Now on to your questions-

paleness-darkness - true, I recall those descriptions that the two of you mentioned, and also the orcs of Mordor speaking of Gollum as dark, and his description in TH. I am not familiar with the quote about clothes that you provided (interesting!). With me, the movie Gollum very much became my head-canon image for him, supporting the 'pale' descriptions in LotR (Black Gate, and Emyn Muil, I believe?). So I took to imagining that Gollum was just so incredibly filthy at times that he seemed dark to observers. Tongue

Concerning the name Gollum, I second Curious G. I too believe that the later accounts given by Gandalf and others, are based on the name that Bilbo gave the creature. Or perhaps 'gollum' was a universal Middle-earth interjection for a gulping/gurgling sound, and hence the identity of expression used by Gollum's kin and Bilbo and others? ^ ^

"A journalist once asked me what I would like my epitaph to be and I said I think I would like it to be 'He did very little harm'. And that's not easy. Most people seem to me to do a great deal of harm. If I could be remembered as having done very little, that would suit me." ~ Paul Eddington


FarFromHome
Valinor


Jun 10 2013, 7:27pm

Post #6 of 9 (93 views)
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Scary vs pitiable Gollum [In reply to] Can't Post

I really like your opening comment that Gollum, after starting out seeming so scary before we get to know him, ends up also very pitiable when we know him better. I like the way Tolkien often forces us to reconsider earlier impressions by giving us new information later, and Gollum must be one of the most complex examples of that.

I'd say that in Gollum's case it doesn't have to be either/or, though - I think Gollum can be both pitiable and dangerous at the same time. Unlike in the movie, where Frodo identifies with Gollum and starts to trust him, in the book I don't think Frodo ever trusts Gollum and so he knows all the time that his life is in danger from him. Yet he pities him anyway, and treats him kindly despite being afraid. I think that's a very noble kind of pity, when you risk your life to do it - and it's what Bilbo's pity consisted of too I suppose, in The Hobbit, when he chose to spare Gollum despite that making his own escape much more difficult.

Bilbo's action was a noble (and far-reaching) impulse, but unlike Bilbo, Frodo has to live with the danger of his decision to spare Gollum over a long period. He's even tempted at times to save himself at Gollum's expense - both Sam and Faramir offer to kill Gollum, and all Frodo would have had to do would be to say nothing and let it happen - but each time he makes the conscious decision to save the life of a creature who he knows wants to kill him. I guess I can understand Sam's frustration because, unlike Frodo, he hates the idea of balancing Frodo's own life against the life this fallen creature. Yet Frodo is determined to treat Gollum with pity and kindness, and unlike movie-Frodo, he does it with his eyes wide open to the danger that puts him in. I think it's easier to pity movie-Gollum whole-heartedly, because for a while we see him as Frodo does, and think he can be trusted. But in the book, he's never really to be trusted, except maybe for that one brief moment on the Stairs of Cirith Ungol when he has his tragic moment of almost-repentance.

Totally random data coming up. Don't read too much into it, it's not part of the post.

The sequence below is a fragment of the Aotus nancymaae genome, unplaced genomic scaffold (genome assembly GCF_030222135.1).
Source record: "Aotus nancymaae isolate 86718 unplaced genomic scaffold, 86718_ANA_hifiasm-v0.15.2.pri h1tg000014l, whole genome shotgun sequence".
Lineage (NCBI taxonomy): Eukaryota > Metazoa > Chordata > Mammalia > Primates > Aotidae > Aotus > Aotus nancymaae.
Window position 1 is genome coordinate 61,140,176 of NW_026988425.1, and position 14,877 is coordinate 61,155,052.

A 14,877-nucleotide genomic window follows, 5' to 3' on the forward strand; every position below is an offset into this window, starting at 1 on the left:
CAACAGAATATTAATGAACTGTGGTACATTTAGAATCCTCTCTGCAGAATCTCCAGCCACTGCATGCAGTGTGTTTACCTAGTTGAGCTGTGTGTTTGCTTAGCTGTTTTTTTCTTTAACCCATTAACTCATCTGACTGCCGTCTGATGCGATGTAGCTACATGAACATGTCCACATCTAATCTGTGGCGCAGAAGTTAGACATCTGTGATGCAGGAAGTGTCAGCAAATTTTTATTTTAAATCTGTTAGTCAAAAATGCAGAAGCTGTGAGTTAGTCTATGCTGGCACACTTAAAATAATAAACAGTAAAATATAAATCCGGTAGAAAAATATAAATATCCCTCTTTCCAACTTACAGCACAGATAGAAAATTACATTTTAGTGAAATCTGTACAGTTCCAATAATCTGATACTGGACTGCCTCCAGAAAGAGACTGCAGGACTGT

Actually I'm wondering if there may also be a movie influence in your question about Gollum's colour? I always picture him as dark in the book, and I don't recall him being described as pale, although I may have forgotten something. As others have mentioned, his eyes are always pale, but he seems to be mostly described as dark or black as far as I remember. He's never described by the word "pale" anyway - I did a word search on my ebook LotR and it didn't come up.

As for the question of Gollum's name, I think you've got Tolkien bang to rights there! The only possible get-out I can think of is that Gandalf may have embroidered on the story a bit when he told it to Frodo in The Shadow of the Past. He does admit that "what I have told you is what Gollum was willing to tell – though not, of course, in the way I have reported it. Gollum is a liar, and you have to sift his words." So just possibly Gandalf added in the bit about Gollum's name just because he knew Frodo would recognise it from Bilbo's story. (Again, it's different in the movie, where the name Smeagol a big deal - in the book, Gollum hasn't forgotten his name, and it's what he calls himself right from the start.)

Thanks for bringing this up, aruman - Gollum's one of those characters who's always interesting to think about some more!

Smile

They went in, and Sam shut the door.
But even as he did so, he heard suddenly,
deep and unstilled,
the sigh and murmur of the Sea upon the shores of Middle-earth.
From the unpublished Epilogue to the Lord of the Rings



aruman
Rivendell


Jun 13 2013, 1:37am

Post #7 of 9 (79 views)
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PJ/Serkis' Gollum [In reply to] Can't Post

I have mixed feelings regarding Gollum from the recent movies. I'm sure this is one of the major challenges with bringing a story like LOTR to the silver screen, so I'm not trying to be too hard on PJ or Andy, It just wasn't really how I envisioned him. I didn't find movie Gollum scary. I felt like Serkis was trying really hard and going over the top with the raspy cartoonish voice.

Speaking of cartoons, I found Gollum from Ralph Bakshi's film (voiced by Peter Woodthorpe) to be very similar to how I envisioned him.

In the movies Elrond, Denethor, Haldir, Galadriel, and Celeborn stink.


dik-dik
Lorien


Jun 13 2013, 8:16am

Post #8 of 9 (65 views)
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I hear you. [In reply to] Can't Post

And I see where you're coming from. Myself, I liked both Jackson's and Bakshi's Gollum: PJ's was more pitiable for me (mostly - I don't forget the crucial 'moment of regret' scene is missing), and Bakshi's more creepy.

"A journalist once asked me what I would like my epitaph to be and I said I think I would like it to be 'He did very little harm'. And that's not easy. Most people seem to me to do a great deal of harm. If I could be remembered as having done very little, that would suit me." ~ Paul Eddington


Yngwulff
Gondor


Jun 13 2013, 8:38am

Post #9 of 9 (85 views)
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Liked both [In reply to] Can't Post

Bakshi's was good, but I like Serkis and the split personality of his Gollum a lot ... thought he was spot on. Especially those parts like in the Books where Gollum was actually kind of cheerfuul or obsequious and wanted to help Frodo. There were parts when he was even Jar Jar Binks-like and cute/funny without being too OTT or annoying as he did it.


Take this Brother May it Serve you Well
Vote for Pedro!